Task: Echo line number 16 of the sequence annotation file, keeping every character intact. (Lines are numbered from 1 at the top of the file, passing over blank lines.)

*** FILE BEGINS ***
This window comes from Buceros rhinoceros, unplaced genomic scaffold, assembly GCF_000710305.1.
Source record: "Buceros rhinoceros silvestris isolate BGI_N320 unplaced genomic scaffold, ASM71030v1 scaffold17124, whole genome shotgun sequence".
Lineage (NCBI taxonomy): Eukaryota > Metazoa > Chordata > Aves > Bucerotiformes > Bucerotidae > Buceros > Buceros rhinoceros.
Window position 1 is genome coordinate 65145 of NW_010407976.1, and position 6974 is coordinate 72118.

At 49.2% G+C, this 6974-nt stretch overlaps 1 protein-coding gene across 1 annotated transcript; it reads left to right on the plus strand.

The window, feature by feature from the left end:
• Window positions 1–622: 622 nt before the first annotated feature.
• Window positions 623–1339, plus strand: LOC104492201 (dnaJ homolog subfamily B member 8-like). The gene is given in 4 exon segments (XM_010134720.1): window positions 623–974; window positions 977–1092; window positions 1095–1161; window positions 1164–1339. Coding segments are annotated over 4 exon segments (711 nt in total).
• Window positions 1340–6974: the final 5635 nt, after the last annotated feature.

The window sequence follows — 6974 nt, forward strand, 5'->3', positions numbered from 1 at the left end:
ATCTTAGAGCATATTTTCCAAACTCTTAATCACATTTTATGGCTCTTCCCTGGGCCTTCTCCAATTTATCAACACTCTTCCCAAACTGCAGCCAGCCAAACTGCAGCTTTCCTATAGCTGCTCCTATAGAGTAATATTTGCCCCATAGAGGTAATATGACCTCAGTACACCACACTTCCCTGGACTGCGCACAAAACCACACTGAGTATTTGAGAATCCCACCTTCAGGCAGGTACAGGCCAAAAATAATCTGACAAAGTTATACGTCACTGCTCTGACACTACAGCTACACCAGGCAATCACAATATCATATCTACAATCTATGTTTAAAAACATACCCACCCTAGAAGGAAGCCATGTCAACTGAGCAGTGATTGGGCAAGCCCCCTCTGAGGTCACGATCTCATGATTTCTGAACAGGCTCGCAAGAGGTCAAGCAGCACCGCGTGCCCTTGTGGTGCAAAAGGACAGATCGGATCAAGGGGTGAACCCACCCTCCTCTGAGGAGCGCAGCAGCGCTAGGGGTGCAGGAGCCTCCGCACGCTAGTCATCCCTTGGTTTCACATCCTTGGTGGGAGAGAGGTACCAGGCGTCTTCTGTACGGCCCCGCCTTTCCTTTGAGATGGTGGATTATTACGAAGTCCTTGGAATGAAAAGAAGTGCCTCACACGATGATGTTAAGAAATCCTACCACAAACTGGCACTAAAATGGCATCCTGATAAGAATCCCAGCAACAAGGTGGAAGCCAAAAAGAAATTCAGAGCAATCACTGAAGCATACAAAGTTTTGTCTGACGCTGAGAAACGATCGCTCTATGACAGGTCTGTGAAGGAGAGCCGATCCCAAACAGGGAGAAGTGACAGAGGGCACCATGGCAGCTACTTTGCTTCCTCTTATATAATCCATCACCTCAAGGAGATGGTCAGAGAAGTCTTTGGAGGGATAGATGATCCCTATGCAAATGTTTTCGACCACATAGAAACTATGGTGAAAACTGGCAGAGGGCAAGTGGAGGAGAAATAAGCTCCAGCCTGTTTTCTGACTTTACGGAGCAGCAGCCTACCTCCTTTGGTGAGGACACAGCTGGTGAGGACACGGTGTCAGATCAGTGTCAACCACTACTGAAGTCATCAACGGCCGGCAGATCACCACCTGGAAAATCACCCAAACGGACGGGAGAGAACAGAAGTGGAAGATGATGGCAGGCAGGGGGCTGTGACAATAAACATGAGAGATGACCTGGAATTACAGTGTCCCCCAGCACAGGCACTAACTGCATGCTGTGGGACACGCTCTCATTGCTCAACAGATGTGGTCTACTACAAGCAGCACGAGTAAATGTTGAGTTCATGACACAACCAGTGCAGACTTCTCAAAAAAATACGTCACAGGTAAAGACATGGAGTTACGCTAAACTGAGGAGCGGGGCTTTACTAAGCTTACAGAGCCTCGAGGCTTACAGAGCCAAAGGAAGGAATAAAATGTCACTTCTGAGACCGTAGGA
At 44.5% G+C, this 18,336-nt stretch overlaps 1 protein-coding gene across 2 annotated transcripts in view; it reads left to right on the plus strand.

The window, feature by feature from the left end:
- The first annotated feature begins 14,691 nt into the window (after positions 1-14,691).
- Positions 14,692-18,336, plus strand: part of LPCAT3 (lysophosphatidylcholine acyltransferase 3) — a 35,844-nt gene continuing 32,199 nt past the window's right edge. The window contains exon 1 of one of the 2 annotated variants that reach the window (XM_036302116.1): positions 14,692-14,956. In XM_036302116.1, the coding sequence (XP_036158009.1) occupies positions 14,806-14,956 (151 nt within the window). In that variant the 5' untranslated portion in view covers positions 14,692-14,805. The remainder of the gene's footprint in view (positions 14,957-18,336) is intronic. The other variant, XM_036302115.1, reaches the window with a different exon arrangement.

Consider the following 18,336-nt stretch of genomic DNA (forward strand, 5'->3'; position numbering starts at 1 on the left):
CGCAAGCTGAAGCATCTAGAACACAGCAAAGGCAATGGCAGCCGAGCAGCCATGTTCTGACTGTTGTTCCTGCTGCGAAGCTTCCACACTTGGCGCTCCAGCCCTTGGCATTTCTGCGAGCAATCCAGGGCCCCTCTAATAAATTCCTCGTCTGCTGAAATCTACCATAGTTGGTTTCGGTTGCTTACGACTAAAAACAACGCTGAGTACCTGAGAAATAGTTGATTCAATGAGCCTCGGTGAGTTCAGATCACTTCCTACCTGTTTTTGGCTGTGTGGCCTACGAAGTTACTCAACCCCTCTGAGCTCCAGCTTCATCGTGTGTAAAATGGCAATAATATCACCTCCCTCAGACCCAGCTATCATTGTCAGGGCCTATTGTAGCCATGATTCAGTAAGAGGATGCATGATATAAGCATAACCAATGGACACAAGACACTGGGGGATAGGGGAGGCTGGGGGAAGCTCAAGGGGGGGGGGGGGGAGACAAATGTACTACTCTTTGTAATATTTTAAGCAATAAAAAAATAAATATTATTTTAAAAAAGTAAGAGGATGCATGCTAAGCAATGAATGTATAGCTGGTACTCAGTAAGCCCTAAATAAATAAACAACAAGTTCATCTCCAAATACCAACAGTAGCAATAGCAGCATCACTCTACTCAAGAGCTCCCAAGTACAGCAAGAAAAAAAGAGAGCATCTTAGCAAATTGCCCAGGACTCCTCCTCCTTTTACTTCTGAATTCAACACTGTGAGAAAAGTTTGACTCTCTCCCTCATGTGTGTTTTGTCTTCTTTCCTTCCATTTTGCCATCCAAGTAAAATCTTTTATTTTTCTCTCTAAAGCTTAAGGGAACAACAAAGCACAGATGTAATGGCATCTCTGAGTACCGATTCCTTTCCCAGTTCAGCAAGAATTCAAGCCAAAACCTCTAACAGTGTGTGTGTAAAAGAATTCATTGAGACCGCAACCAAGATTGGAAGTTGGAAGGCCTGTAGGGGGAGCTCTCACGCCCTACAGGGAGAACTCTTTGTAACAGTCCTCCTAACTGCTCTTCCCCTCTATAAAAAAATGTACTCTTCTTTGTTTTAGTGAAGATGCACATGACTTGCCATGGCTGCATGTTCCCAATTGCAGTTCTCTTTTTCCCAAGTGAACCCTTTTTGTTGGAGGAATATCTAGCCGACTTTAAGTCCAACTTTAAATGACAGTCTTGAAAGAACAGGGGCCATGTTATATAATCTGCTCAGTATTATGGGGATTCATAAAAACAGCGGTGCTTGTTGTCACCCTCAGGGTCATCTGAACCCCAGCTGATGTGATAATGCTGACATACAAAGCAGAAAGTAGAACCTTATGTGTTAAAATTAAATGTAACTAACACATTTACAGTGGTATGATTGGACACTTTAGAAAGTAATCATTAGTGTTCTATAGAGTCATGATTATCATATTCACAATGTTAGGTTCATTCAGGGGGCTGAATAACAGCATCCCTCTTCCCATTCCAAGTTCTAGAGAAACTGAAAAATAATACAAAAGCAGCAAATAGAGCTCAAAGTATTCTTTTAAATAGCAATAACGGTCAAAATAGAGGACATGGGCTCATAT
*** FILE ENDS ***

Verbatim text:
Consider the following 18,336-nt stretch of genomic DNA (forward strand, 5'->3'; position numbering starts at 1 on the left):